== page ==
Universal Wastes

Certain wastes (such as batteries, pesticides, cathode ray tubes, fluorescent bulbs, etc.) widely generated by households, businesses and industries can be hazardous to the environment if not disposed of properly. The Federal Environmental Protection Agency (EPA) and Massachusetts Department of Environmental Protection (MA DEP) regulates these types of products under the "Universal Waste Rule."  To comply with these regulations, as well as to help protect the environment and to decrease disposal costs, Gordon College recycles all of the following products:

  • Batteries
  • CRTs
  • Fluorescent Light Bulbs
  • Motor Oil
  • Thermometers (and Thermostats)


Of course, just like the recycling of bottles, cans and paper, we can't do this properly without the help of the Gordon community!  Please do your best to recycle these potentially hazardous items by following the steps below.  Besides being the law, it is just the right thing to do as good stewards of God's creation.


BATTERIES

  • Different types of batteries usually contain various kinds of heavy metals. These include nickel, cadmium, mercury, lithium, and lead. Gordon College recycles its batteries, and is asking students to do the same. 
  • Alkaline batteries, such as non-rechargeable AA batteries, are an exception. Domestically manufactured alkaline batteries made after 1994 no longer contain mercury and can be disposed of in the trash. Imported batteries may still contain mercury, so be sure to check the label before throwing them away. 

What you can do:

  • NiCad, lithium, and button type batteries should be recycled by placing them in the appropriate recycling bin, marked for batteries, located in most campus buildings.
 
  • Car Batteries, which are lead-acid batteries, may be returned where you purchased the replacement battery. Most automotive battery retailers will accept used batteries when purchasing a new one. Many garages, auto salvage operations, and scrap metal yards will take automotive batteries, provided they are not broken or leaking. Some will even pay you a dollar or so for each battery.
     
CRTs (Monitors & TVs)
Cathode ray tubes (CRTs) are the types of screens used in standard computer monitors and televisions.  A typical computer monitor or TV may contain 4-5 pounds of lead, depending on the size and make. Because lead and the chemicals often used in the plastic material of the case are harmful to the environment, CRTs must be recycled rather than thrown in the trash.  NOTE: although it can be seen as fun to some, smashing CRT screens can release the lead into the environment, so please don't do it.

What you can do:
If you have an old computer monitor or television, please bring it to the Physical Plant loading dock. Physical Plant will make all arrangements for the proper disposal and recycling of all CRTs it receives.  To cover our costs, a donation of $5 per unit is requested, but not required.

FLUORESCENT LIGHT BULBS

Most fluorescent light bulbs contain varying amounts of mercury vapor, which is released into the atmosphere when the bulb is broken. Though a single bulb is really not harmful, to protect the environment from the cumulative effect, these bulbs should always be recycled with special processing. This includes the long, straight bulbs found in most ceiling lights, as well as U-Tubes, circular, and compact bulbs found in many other light fixtures. Even though they may contain mercury, compact fluorescent bulbs are a good choice because they conserve energy and last much longer than standard incandescent lights.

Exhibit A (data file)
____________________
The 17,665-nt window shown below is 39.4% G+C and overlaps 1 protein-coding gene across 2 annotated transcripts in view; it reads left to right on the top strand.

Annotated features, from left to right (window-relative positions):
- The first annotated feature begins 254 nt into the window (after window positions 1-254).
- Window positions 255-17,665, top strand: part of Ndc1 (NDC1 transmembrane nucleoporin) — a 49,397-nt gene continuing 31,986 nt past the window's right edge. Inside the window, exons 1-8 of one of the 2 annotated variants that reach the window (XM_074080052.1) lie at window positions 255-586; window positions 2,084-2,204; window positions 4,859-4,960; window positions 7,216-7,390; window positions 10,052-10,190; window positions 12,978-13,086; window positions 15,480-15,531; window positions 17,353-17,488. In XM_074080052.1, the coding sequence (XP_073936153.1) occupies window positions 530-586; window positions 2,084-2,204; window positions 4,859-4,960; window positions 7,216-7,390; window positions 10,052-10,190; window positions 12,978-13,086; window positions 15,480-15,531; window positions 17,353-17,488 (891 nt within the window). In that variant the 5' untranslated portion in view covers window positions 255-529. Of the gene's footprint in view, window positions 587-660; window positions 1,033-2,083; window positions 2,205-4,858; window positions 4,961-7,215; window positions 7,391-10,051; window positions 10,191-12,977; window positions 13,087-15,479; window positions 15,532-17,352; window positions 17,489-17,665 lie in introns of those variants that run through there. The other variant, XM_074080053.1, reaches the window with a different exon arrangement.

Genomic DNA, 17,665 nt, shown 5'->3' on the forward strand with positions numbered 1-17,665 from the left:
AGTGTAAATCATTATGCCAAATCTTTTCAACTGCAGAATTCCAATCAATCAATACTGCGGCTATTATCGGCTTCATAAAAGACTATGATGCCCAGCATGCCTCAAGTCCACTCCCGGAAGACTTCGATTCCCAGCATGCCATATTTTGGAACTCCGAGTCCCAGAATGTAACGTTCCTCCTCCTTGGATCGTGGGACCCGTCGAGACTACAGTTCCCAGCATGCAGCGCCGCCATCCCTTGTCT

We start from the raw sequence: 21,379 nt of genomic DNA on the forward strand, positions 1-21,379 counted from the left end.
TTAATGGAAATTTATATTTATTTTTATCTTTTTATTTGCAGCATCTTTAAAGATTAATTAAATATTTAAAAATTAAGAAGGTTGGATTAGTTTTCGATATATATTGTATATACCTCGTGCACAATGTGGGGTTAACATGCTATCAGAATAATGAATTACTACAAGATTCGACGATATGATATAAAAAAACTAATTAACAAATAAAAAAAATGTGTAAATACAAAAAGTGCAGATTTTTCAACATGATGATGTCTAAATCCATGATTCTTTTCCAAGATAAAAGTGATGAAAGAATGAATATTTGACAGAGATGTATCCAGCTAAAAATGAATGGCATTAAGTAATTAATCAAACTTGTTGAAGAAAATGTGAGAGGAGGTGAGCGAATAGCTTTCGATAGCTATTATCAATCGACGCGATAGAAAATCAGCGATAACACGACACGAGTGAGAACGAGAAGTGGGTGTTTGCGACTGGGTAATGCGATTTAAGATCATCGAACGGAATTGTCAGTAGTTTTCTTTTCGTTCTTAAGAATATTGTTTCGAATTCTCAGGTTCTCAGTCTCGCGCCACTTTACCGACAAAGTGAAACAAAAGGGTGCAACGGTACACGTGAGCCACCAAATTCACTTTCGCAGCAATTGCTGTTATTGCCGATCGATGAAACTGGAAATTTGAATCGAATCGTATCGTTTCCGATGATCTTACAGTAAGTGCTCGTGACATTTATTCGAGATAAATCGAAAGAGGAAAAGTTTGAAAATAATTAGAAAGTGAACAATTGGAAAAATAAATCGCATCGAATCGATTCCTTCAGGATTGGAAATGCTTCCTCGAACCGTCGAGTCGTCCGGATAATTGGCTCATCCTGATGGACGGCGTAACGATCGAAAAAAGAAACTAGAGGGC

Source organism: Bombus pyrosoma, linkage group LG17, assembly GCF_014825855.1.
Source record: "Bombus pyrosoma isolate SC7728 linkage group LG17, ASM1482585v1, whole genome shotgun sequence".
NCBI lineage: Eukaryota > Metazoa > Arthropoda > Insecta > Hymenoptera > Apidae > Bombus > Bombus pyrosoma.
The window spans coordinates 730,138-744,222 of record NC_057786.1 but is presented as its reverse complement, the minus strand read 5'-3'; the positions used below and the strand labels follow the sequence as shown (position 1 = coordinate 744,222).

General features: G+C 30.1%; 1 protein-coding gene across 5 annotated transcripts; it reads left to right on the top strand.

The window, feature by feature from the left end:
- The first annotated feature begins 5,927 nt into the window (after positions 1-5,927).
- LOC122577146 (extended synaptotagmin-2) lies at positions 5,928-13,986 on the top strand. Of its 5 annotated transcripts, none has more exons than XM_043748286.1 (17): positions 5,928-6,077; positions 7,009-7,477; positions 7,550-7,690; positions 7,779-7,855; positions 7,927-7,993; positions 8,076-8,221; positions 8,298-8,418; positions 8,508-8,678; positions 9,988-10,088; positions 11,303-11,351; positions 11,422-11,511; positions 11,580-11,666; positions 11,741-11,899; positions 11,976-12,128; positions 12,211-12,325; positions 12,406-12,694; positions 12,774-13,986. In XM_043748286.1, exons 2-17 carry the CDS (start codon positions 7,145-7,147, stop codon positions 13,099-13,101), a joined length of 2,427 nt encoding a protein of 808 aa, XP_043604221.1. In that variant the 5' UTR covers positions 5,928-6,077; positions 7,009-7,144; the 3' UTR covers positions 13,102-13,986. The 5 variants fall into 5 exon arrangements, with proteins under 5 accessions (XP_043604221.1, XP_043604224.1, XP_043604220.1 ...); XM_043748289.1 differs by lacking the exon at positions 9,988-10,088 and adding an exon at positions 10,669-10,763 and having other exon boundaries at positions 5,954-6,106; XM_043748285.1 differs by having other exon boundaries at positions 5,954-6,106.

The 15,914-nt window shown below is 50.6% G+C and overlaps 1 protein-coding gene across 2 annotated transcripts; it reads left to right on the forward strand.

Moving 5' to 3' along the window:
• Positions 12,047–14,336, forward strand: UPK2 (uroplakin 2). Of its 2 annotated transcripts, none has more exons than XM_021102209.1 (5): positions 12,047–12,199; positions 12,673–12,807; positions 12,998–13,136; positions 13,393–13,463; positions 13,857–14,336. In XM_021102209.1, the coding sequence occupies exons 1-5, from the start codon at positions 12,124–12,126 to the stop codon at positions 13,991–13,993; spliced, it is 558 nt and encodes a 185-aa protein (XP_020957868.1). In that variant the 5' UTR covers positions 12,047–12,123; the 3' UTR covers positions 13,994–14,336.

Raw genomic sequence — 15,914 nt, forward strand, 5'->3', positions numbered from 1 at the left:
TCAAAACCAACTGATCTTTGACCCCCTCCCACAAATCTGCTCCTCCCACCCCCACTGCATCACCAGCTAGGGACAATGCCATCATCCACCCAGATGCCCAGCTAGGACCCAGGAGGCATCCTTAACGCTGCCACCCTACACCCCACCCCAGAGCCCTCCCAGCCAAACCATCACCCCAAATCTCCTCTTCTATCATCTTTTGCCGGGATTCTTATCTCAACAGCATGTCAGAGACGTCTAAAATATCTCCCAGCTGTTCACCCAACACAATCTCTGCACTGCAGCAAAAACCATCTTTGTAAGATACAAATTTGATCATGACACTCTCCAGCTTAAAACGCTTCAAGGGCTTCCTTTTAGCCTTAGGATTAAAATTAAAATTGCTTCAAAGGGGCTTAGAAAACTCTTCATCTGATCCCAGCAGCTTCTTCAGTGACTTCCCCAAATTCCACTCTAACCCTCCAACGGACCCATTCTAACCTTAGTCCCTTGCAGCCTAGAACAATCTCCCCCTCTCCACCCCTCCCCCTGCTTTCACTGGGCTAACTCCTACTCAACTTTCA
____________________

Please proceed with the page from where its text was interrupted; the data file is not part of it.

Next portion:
What you can do:
Please return all fluorescent bulbs, particularly those labeled "Gordon Conserves," to Physical Plant for disposal when they burn out.  If you use fluorescent bulbs in your personally owned lamps, you may bring them Physical Plant for recycling as well.

MOTOR OIL

Though motor oil is not technically included in the Universal Waste Rule, Gordon College recycles all used motor oil from College owned vehicles and machinery.  Like glass, paper and plastic, disposing of this material by recycling both saves us money and helps protect the environment.

What you can do:

  • If you change the oil in your vehicle yourself, you should return used oil for recycling to the store where you purchased it so it can be recycled. Retailers are required to accept used oil for recycling (up to 2 gallons per person per day) if you have the purchase receipt. Some service stations and repair garages that do not sell motor oil but burn the oil to heat their garage will also take used oil. 
 
  • Though we prefer that you dispose of used oil as outlined above, the Physical Plant vehicle shop will accept it (Monday-Friday from 8-4:30) for recycling with our motor oil, however, to cover our costs a donation of $5 is requested, though not required. Never dispose of used oil on the ground, down a drain or in the trash, and don't leave containers of used oil sitting around in parking lots.  Be responsible by disposing of all wastes properly.

THERMOMETERS

Various items, such as thermometers and thermostats, contain liquid mercury, which is a toxic and environmentally harmful metal.

What you can do:
Try to use alternative products that do not contain mercury.  Because of the potential environmental and health hazards, mercury thermometers have been banned from sale in many locations.  The Student Handbook states that we have also banned the use of such thermometers on campus. 

If you do have items that contain mercury, be careful with them.  Do not throw any mercury containing product in the trash!  If you break such an item, notify Physical Plant for help in recycling or disposing of it.


PLEASE RECYCLE!

Universal waste storage